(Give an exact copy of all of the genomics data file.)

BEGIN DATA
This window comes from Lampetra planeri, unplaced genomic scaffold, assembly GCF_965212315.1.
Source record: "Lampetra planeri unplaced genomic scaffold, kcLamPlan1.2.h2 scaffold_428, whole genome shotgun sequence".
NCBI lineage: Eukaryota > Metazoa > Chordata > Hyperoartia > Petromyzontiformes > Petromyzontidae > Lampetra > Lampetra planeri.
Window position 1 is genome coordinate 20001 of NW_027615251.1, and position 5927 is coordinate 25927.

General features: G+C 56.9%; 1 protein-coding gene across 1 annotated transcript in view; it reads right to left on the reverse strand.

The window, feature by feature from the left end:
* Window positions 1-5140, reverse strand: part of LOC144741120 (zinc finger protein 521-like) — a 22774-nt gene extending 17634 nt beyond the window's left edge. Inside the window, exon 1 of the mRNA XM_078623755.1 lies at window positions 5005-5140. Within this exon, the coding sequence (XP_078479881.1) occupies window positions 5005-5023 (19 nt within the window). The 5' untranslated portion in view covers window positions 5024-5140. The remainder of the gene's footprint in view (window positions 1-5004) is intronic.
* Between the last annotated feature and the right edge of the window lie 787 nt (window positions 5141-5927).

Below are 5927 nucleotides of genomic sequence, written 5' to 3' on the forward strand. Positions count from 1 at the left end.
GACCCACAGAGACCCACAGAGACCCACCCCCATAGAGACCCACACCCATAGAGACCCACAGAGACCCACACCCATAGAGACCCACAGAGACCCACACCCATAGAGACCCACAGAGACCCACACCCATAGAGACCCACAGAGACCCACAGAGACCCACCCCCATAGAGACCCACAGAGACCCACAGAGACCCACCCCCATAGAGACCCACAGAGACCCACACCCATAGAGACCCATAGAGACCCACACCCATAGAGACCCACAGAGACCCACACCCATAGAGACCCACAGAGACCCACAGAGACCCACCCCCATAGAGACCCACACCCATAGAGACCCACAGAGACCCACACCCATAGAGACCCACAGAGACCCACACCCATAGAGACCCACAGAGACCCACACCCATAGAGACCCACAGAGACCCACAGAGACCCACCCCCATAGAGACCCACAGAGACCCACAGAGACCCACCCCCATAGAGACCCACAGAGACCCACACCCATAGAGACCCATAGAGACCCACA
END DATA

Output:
This window comes from Lampetra planeri, unplaced genomic scaffold, assembly GCF_965212315.1.
Source record: "Lampetra planeri unplaced genomic scaffold, kcLamPlan1.2.h2 scaffold_428, whole genome shotgun sequence".
NCBI lineage: Eukaryota > Metazoa > Chordata > Hyperoartia > Petromyzontiformes > Petromyzontidae > Lampetra > Lampetra planeri.
Window position 1 is genome coordinate 20001 of NW_027615251.1, and position 5927 is coordinate 25927.

General features: G+C 56.9%; 1 protein-coding gene across 1 annotated transcript in view; it reads right to left on the reverse strand.

The window, feature by feature from the left end:
* Window positions 1-5140, reverse strand: part of LOC144741120 (zinc finger protein 521-like) — a 22774-nt gene extending 17634 nt beyond the window's left edge. Inside the window, exon 1 of the mRNA XM_078623755.1 lies at window positions 5005-5140. Within this exon, the coding sequence (XP_078479881.1) occupies window positions 5005-5023 (19 nt within the window). The 5' untranslated portion in view covers window positions 5024-5140. The remainder of the gene's footprint in view (window positions 1-5004) is intronic.
* Between the last annotated feature and the right edge of the window lie 787 nt (window positions 5141-5927).

Below are 5927 nucleotides of genomic sequence, written 5' to 3' on the forward strand. Positions count from 1 at the left end.
GACCCACAGAGACCCACAGAGACCCACCCCCATAGAGACCCACACCCATAGAGACCCACAGAGACCCACACCCATAGAGACCCACAGAGACCCACACCCATAGAGACCCACAGAGACCCACACCCATAGAGACCCACAGAGACCCACAGAGACCCACCCCCATAGAGACCCACAGAGACCCACAGAGACCCACCCCCATAGAGACCCACAGAGACCCACACCCATAGAGACCCATAGAGACCCACACCCATAGAGACCCACAGAGACCCACACCCATAGAGACCCACAGAGACCCACAGAGACCCACCCCCATAGAGACCCACACCCATAGAGACCCACAGAGACCCACACCCATAGAGACCCACAGAGACCCACACCCATAGAGACCCACAGAGACCCACACCCATAGAGACCCACAGAGACCCACAGAGACCCACCCCCATAGAGACCCACAGAGACCCACAGAGACCCACCCCCATAGAGACCCACAGAGACCCACACCCATAGAGACCCATAGAGACCCACA